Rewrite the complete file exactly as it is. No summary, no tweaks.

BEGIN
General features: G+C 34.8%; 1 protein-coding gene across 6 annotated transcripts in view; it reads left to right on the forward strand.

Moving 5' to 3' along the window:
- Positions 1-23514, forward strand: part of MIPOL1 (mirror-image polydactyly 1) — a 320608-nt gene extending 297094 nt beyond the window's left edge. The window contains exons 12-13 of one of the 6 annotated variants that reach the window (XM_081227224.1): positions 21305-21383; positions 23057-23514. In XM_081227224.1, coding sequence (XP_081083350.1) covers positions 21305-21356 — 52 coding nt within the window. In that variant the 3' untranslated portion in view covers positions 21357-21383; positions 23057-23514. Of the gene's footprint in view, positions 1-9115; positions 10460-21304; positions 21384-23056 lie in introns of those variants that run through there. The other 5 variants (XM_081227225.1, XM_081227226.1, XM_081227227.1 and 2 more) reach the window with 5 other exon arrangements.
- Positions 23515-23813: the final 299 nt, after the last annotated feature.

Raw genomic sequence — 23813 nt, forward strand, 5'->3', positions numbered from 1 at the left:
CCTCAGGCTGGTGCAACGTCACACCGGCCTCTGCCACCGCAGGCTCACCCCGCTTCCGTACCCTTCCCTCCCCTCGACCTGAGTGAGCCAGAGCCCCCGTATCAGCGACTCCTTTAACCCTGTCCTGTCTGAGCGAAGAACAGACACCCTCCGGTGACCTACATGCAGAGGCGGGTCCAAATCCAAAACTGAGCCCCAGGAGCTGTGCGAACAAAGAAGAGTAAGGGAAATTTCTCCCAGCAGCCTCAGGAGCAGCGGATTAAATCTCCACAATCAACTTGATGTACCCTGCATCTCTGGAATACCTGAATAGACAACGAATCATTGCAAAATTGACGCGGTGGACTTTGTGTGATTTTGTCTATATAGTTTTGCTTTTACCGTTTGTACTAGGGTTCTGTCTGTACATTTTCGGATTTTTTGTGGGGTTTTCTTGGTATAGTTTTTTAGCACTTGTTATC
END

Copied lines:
General features: G+C 34.8%; 1 protein-coding gene across 6 annotated transcripts in view; it reads left to right on the forward strand.

Moving 5' to 3' along the window:
- Positions 1-23514, forward strand: part of MIPOL1 (mirror-image polydactyly 1) — a 320608-nt gene extending 297094 nt beyond the window's left edge. The window contains exons 12-13 of one of the 6 annotated variants that reach the window (XM_081227224.1): positions 21305-21383; positions 23057-23514. In XM_081227224.1, coding sequence (XP_081083350.1) covers positions 21305-21356 — 52 coding nt within the window. In that variant the 3' untranslated portion in view covers positions 21357-21383; positions 23057-23514. Of the gene's footprint in view, positions 1-9115; positions 10460-21304; positions 21384-23056 lie in introns of those variants that run through there. The other 5 variants (XM_081227225.1, XM_081227226.1, XM_081227227.1 and 2 more) reach the window with 5 other exon arrangements.
- Positions 23515-23813: the final 299 nt, after the last annotated feature.

Raw genomic sequence — 23813 nt, forward strand, 5'->3', positions numbered from 1 at the left:
CCTCAGGCTGGTGCAACGTCACACCGGCCTCTGCCACCGCAGGCTCACCCCGCTTCCGTACCCTTCCCTCCCCTCGACCTGAGTGAGCCAGAGCCCCCGTATCAGCGACTCCTTTAACCCTGTCCTGTCTGAGCGAAGAACAGACACCCTCCGGTGACCTACATGCAGAGGCGGGTCCAAATCCAAAACTGAGCCCCAGGAGCTGTGCGAACAAAGAAGAGTAAGGGAAATTTCTCCCAGCAGCCTCAGGAGCAGCGGATTAAATCTCCACAATCAACTTGATGTACCCTGCATCTCTGGAATACCTGAATAGACAACGAATCATTGCAAAATTGACGCGGTGGACTTTGTGTGATTTTGTCTATATAGTTTTGCTTTTACCGTTTGTACTAGGGTTCTGTCTGTACATTTTCGGATTTTTTGTGGGGTTTTCTTGGTATAGTTTTTTAGCACTTGTTATC